” . . . .So the woman went her way and ate, and her face was no longer sad.” 1 Samuel 1:18
A couple years ago, I read through the Bible in a year. It was a wonderful exercise that opened my eyes to so many stories and lessons I’d never seen in the Scriptures before.. . .or things that I’d seen before but hadn’t really been struck by the first time around.
I love it when that happens. Getting “struck” by God’s Word is what I live for. And it happened went I came to 1st Samuel chapter one.
At the beginning of the story a young woman by the name of Hannah is in despair. She cannot seem to have any children of her own and to make matters worse, her husband’s other wife, Peninnah – who is called “her rival” in Scripture – tortures her by constantly bringing this fact to her attention. With a brood of children to her credit, Peninnah makes provoking Hannah a hobby. Hannah is so distraught that she is overcome with emotion and is unable to eat. (1:8)
Unable to eat?
That’s some serious sadness, we’re talking about.
There ain’t much that has made me too desperate and emotional that I’m unable to wolf down a cheese burger. I might have shed a tear or two, but put a plate of nachos in front of me, dripping with all the right fixins and I’m bound to break.
But not Hannah. She was so sad internally that her body was affected externally. This is deep devastation that we’re talking about here. And honestly, that’s happened to me too. You ever been so upset by something that you couldn’t sleep, or eat or enjoy stuff that would normally put a smile on your face? I remember when my grandfather was in his last days. My mother, aunt, sister and I nestled down by his bedside at home to support my grandmother while her beloved slipped away. Seventy-two whole hours would pass before it happened and the entire time not one morsel of food passed my lips. I never had a hunger pang or even the faintest hint of interest in food. Just didn’t want to eat. Anything. For three days.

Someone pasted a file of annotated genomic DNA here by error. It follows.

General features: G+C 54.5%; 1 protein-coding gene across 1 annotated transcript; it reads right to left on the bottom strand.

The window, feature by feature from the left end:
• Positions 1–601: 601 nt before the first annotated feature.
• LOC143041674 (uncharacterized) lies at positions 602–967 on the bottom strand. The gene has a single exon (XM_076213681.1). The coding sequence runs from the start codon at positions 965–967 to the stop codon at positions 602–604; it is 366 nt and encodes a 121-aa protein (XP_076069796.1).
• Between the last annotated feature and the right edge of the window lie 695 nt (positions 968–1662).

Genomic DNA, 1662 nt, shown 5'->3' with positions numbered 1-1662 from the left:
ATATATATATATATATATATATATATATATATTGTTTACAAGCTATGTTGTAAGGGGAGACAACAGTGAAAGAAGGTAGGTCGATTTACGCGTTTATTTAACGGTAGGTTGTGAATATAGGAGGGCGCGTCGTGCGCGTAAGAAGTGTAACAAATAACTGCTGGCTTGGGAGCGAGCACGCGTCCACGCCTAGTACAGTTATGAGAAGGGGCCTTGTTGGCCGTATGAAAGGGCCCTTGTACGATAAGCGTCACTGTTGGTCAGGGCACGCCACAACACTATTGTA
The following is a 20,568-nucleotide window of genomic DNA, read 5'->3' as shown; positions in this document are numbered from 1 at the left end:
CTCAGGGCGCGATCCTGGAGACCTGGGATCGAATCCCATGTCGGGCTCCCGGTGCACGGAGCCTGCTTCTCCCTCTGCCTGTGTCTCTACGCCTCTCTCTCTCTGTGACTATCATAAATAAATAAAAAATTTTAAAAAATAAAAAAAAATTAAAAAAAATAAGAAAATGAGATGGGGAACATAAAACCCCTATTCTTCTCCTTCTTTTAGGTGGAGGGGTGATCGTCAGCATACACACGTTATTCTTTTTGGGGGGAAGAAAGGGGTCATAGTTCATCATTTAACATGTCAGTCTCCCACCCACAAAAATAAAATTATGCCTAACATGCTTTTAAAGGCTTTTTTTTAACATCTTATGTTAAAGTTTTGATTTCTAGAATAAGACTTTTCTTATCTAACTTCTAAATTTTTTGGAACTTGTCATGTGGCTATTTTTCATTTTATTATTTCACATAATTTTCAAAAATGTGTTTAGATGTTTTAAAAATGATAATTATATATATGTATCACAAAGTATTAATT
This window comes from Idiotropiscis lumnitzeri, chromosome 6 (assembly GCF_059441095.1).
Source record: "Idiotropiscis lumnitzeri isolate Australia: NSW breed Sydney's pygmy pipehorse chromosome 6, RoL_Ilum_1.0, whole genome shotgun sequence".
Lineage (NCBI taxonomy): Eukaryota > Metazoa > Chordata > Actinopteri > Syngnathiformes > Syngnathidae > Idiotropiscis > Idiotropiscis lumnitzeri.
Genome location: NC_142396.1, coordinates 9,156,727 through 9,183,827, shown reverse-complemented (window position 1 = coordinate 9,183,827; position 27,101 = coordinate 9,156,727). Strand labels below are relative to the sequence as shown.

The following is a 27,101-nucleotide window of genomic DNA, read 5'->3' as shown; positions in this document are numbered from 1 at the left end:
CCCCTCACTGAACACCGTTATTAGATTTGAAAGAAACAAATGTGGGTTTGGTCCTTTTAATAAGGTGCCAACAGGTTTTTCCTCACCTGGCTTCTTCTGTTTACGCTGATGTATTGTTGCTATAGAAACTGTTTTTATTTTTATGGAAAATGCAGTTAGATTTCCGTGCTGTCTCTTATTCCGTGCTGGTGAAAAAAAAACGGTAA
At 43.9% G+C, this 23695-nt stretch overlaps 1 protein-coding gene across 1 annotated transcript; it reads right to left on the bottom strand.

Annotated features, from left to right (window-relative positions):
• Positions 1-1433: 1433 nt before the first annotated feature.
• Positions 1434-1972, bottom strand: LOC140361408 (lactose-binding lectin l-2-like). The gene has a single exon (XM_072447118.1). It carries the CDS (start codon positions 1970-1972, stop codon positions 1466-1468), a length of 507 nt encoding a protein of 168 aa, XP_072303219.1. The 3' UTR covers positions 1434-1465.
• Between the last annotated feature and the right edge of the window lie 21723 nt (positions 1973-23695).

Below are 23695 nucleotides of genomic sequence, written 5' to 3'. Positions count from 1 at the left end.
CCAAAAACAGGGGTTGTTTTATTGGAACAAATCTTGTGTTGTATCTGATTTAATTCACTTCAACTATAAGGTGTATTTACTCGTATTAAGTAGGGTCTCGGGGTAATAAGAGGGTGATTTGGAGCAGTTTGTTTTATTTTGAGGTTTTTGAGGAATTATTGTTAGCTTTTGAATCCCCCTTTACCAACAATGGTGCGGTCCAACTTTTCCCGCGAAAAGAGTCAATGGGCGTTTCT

So, I get it.
But then Hannah prays – no, she begs Yahweh for a child and she cries out in such desperation that the priest thinks she is drunk and scolds her for it. But Hannah explains that she isn’t inebriated, just desperate for an answer from God.
But it’s what happened after that prayer that intrigues me most. Having spilled her deepest heart’s desire to the Lord: “the woman went her way and ate, and her face was no longer sad.” – (vs 18)
She was no longer sad.
God gave Hannah her appetite back. He gave her a zest for living even though her circumstances were still the same.
Amazing what pouring your heart out to God can accomplish.Yes, even before there is a sure answer.
Yes, even before there is a change in the situation.
If you’ve lost your appetite for life and love and joy. If you’re marked by fatigue and depression and weakness. If you have no interest in the things that used to interest you most. Hannah can tell you how to enjoy life again.
With only words uttered to God and a heart that believes He has heard and, in His own timing, will respond , there is power – enough power to give you your appetite back right then and there. This might be the greatest new year’s gift that prayer gives – enough power to change us even before we see any direct change in our circumstances.
To get us back to our hamburgers and enchiladas even while we still have some issues on the table of our lives.
When we truly give our cares away to God, there should be a lightening in the load we carry that allows us to get up and go on with life. That enables us to eat when our unsettled stomachs could hold nothing down the day before. To release us from the weight of sadness that often paralyzes us from doing and being what He has called us to do and be.
It’s the power of prayer – to change a life from the inside out, even before anything we’re facing has begun to shift.
Hope this blesses you today and causes you to pour your heart out to God about anything you are facing.
Then go eat something good. . . and be satisfied.